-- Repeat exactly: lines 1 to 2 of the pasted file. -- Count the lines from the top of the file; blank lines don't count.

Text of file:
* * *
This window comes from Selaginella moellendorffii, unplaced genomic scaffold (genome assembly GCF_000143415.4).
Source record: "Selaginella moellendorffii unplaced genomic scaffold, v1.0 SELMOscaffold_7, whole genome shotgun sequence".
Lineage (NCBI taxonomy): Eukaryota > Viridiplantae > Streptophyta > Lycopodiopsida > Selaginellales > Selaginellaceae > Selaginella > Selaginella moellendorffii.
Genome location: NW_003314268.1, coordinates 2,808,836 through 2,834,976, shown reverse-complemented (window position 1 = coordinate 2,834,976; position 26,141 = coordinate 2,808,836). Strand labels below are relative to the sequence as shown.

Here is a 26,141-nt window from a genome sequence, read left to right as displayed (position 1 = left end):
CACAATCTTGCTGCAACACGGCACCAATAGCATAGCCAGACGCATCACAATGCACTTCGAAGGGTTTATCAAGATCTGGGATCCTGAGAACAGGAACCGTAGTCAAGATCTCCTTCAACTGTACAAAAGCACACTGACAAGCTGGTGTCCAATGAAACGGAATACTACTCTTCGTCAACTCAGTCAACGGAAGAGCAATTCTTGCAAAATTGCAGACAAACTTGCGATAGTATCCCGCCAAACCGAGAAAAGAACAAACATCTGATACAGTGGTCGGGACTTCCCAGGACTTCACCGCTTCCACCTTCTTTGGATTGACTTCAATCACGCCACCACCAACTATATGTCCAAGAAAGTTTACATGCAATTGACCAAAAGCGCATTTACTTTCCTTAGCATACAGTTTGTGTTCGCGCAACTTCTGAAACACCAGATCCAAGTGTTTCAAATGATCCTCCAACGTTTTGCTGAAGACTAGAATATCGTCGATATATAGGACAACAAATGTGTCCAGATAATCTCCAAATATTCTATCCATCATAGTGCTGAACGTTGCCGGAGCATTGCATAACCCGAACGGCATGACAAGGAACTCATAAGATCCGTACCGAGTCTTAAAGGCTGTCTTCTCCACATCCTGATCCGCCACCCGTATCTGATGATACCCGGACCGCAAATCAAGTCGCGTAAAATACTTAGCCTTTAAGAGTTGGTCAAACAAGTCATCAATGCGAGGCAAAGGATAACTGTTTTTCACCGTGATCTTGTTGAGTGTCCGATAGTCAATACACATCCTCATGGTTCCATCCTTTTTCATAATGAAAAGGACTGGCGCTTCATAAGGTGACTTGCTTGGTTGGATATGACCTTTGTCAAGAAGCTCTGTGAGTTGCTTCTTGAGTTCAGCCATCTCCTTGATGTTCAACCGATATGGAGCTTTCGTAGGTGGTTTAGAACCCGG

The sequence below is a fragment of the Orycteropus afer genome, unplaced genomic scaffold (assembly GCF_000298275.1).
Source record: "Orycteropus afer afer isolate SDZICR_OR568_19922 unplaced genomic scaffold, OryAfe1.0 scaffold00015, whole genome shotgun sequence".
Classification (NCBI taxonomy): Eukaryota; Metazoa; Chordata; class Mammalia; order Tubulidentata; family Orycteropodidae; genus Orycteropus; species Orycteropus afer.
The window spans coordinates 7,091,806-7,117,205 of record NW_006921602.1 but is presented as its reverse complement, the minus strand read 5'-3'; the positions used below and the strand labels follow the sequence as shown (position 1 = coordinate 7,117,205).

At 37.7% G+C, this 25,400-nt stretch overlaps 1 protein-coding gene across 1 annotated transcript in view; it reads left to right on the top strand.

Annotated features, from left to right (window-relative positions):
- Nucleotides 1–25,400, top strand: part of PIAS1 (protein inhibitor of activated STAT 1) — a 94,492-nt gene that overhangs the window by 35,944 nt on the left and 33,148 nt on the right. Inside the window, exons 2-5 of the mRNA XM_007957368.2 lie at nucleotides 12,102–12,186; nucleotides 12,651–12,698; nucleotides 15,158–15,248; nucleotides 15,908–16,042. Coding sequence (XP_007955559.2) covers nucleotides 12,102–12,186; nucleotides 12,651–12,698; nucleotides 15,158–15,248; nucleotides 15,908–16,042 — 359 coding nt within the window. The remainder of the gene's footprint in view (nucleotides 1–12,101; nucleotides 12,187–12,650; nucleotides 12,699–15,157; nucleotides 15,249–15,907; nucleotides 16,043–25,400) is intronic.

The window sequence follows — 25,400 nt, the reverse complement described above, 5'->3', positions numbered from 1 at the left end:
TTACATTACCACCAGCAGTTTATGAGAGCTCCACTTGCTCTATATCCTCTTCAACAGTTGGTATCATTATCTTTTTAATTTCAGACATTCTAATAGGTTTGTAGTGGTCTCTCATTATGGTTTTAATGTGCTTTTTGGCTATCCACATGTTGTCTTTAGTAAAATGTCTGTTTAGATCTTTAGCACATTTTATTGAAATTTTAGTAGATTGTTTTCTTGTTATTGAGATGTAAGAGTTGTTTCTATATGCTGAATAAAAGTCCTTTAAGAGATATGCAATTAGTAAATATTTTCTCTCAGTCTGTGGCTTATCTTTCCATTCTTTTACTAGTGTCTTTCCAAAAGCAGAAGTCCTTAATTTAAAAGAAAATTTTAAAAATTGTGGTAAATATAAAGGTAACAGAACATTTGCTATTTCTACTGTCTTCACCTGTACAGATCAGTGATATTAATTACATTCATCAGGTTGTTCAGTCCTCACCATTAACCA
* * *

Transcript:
This window comes from Selaginella moellendorffii, unplaced genomic scaffold (genome assembly GCF_000143415.4).
Source record: "Selaginella moellendorffii unplaced genomic scaffold, v1.0 SELMOscaffold_7, whole genome shotgun sequence".